I Can Illustrate- 4 An annoyingly catchy pattern between Nick Mitchell's upwardly mobile bass lines and Pollards vocal melodies. However, the song really works, shifting through several different parts, Pollard taking the gold on vocals. Mitchell's instrumentation substantially adds to the track; piano popping in unexpectedly. Let's not forget to mention the solid acoustic guitar backbone and infectiously cool guitar scrapes on the breaks. Oh yeah, some post-punk orchestral accents at the end too!

The Hand That Holds You- A moody, bumpy ride in a jalopy that can never quite seem to get out of a rut. However, there's a lingering sadness through this song, and a sly melody that seems sneak up, comparable to a hunger ravaged dog hanging out at the family dinner table. Not blowing any minds here, but equal parts dank and breezy;  a freshly cracked window in a moldy fruit cellar.

Collision Daycare- Mitchell opens things up with a jangly, but distorted pop guitar line that sounds wholly appropriate in the land of Pollard. Pollard pops in with another strong vocal showing. The main hook, is hooky for sure, if not somewhat annoying in a sophomoric kind of way. However, on the tom stomping chorus, the song opens up and Pollard really let's it fly. Repeated listens have both annoyed me and inspired. Take your pick.

That's the Way You Give It To Me- 3 Sounds very similar to some late period GBV stuff during the early '00s. Super light throughout, Mitchell leaning heavily on an acoustic crutch, ambient keyboard lines inject it with a breezy quality. Pollard's melody is quite lazy, but it all works, even if it's in a cheesy kind of way.

Contemporary Man (He Is Our Age)- Nick Mitchell decides that, in fact, he can be a Circus Devils' mate along with the Tobias brothers (or so it seems)! The track opens with blipping synths, pulsating keys, building into a sea of tom rolls. The first half of the song, bunch of post-rock/punk monotony of little note. Eventually, it opens into a celebratory bridge of sorts, before transforming back into a electronic mood piece that rides out on a doomy high note. A bit of a mess, but wholly inspiring.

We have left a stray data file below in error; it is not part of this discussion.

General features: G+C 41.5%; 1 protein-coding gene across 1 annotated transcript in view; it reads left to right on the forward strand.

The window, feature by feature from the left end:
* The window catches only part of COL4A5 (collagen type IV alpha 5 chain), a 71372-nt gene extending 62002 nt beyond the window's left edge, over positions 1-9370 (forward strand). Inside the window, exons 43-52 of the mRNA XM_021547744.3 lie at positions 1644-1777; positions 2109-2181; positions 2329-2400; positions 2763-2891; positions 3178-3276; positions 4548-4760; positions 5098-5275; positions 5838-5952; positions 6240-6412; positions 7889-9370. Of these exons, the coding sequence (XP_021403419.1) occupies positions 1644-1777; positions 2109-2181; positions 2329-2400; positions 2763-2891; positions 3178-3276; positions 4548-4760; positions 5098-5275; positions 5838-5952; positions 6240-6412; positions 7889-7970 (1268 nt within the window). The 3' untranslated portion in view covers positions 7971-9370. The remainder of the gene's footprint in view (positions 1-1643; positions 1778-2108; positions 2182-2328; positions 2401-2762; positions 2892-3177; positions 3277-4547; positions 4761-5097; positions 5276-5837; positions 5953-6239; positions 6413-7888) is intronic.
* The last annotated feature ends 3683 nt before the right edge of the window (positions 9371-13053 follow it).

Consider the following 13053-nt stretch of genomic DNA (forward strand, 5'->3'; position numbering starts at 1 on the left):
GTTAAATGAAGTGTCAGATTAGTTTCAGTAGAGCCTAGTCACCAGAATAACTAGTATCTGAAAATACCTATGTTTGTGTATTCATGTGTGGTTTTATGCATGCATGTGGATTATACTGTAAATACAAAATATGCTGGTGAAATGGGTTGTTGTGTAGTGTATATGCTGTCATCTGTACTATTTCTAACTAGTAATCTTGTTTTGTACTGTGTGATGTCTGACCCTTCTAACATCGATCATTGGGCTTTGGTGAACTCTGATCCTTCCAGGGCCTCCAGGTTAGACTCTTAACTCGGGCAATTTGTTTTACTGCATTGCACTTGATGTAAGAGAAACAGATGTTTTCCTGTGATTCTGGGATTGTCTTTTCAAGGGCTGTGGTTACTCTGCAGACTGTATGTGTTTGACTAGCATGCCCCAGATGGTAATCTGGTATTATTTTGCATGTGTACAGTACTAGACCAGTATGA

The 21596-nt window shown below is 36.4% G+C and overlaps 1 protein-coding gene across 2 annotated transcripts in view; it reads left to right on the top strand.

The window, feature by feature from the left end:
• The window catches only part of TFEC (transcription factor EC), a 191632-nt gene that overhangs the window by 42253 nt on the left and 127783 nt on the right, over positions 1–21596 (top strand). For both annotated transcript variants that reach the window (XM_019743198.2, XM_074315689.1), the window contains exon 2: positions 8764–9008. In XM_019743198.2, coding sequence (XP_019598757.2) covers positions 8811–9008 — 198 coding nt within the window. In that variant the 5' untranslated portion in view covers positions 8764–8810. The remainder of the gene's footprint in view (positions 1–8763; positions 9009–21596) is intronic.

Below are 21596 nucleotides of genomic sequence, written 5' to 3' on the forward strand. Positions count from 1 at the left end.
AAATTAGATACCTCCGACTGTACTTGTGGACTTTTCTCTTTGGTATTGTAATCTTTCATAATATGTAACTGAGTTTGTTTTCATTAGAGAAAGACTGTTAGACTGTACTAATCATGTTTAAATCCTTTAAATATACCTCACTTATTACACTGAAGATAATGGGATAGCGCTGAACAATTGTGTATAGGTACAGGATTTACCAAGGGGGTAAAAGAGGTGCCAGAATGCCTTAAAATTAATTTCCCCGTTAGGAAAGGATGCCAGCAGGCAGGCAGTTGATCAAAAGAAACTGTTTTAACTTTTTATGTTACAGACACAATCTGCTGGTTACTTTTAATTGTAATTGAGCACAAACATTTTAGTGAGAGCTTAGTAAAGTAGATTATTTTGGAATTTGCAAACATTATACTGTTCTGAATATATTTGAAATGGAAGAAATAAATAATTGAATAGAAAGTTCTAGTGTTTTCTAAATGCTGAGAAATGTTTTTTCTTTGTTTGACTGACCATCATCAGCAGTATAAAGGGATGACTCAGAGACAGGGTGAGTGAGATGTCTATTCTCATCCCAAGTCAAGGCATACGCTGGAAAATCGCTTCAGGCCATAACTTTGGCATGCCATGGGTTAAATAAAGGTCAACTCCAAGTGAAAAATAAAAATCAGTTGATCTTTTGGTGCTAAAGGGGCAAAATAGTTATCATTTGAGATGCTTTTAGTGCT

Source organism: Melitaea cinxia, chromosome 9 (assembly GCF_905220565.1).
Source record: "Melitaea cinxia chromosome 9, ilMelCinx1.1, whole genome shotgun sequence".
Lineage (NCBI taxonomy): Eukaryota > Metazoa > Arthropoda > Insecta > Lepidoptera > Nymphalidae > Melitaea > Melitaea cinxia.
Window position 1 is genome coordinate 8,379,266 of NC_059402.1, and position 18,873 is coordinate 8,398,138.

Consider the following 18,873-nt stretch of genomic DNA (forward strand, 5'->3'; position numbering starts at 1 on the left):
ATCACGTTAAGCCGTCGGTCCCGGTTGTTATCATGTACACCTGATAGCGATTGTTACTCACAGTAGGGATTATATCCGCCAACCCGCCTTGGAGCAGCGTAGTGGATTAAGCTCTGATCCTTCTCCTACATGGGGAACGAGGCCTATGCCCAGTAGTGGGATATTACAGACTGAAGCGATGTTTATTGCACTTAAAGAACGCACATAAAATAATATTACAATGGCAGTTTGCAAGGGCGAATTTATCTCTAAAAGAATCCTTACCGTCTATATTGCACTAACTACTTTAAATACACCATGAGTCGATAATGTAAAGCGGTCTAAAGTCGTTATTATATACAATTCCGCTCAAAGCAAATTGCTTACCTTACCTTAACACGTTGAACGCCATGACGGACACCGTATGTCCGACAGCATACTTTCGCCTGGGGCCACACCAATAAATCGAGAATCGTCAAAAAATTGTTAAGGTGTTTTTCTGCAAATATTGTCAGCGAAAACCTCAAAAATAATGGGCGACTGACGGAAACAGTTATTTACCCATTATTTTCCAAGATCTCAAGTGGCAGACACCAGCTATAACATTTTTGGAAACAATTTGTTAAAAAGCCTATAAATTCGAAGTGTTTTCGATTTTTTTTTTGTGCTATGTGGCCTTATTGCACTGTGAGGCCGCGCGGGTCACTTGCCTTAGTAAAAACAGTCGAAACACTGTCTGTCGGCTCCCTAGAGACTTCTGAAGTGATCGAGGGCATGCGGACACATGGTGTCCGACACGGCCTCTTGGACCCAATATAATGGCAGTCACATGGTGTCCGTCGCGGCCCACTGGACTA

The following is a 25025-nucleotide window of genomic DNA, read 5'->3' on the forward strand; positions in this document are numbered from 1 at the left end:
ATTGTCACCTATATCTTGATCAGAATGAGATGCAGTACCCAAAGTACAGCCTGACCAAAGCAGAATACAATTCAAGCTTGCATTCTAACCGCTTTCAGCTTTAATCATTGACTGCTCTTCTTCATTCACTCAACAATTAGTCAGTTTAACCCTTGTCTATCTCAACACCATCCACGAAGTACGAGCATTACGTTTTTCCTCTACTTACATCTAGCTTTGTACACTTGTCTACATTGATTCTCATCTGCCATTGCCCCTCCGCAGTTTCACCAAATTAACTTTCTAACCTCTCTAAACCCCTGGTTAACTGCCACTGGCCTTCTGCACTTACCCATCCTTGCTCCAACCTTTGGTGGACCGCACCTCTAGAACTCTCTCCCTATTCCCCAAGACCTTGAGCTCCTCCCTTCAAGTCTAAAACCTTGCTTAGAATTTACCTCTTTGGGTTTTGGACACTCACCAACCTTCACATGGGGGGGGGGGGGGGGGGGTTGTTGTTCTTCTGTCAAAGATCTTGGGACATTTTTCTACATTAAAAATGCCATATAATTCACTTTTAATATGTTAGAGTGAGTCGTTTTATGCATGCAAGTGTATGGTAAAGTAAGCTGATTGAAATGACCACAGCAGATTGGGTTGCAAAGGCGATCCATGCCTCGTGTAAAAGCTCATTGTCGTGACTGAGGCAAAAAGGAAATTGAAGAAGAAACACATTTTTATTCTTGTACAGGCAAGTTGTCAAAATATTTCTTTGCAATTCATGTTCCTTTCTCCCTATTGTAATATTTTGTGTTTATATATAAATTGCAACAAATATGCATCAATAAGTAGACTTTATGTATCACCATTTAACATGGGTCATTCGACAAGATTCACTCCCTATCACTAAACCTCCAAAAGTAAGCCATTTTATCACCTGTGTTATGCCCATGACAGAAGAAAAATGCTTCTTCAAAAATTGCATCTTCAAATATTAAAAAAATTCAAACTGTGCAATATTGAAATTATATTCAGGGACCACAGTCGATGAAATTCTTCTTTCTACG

Losing It- 4 Mitchell busts out the bag of weird tricks on this one, constructing an sparse acoustic backbone that hovers around vibrato theremin effects and psychotic ambiance. Meanwhile, Pollard sings of taking acid and running naked through the town. Feels more like a Circus Devils piece too, but it's somewhat beautiful in its haunting nature rather than relying on studio fuckery. The only true black eye of this mesmerizing song; Pollard's inclusion of the lyrics "breaking out the Rolaids." Why?

Of Course You Are- An unremarkable mood setting acoustic opening gives way to a potential future sing-a-long crowd pleaser.  The song builds into a first-raising fervor, always feeling on the verge of bleak, but wholly empowering. Meanwhile, Pollard is king in both the lyric and vocal department. A real standout track closes things out with a forceful shove through the door.... Gonna give the whole goddamn thing another listen? The answer's in the title, dummy!!


  1. when review please be honest?

  2. Replies
    1. I laughed at this, much too hard and much too late. Thank you for everything you do Eric.

    2. I laughed at this, much too hard and much too late. Thank you for everything you do Eric.

  3. pleased to read it! have a great weekend!

  4. Eric, i'm not only addicted to GBV but also to your blog. Nicest thing about your blog is that i hardly ever agree with you. But i'm probably just a promo brunette, of course i am. Thanks a lot.

  5. This is a Great Album. Even with the fake horn sounds and the overall thin production.

  6. Please listen to and reconsider the score for "That's the Way You Gave It to Me"! This is true gem, a 5! I like songs with this kind of vocal pitch, like "Sucker of Pistol City". Spin this tune a couple of times and you will sing along cheerfully. Nice how the 'chorus' transposes for the final rendition at the end of the song. Beautiful.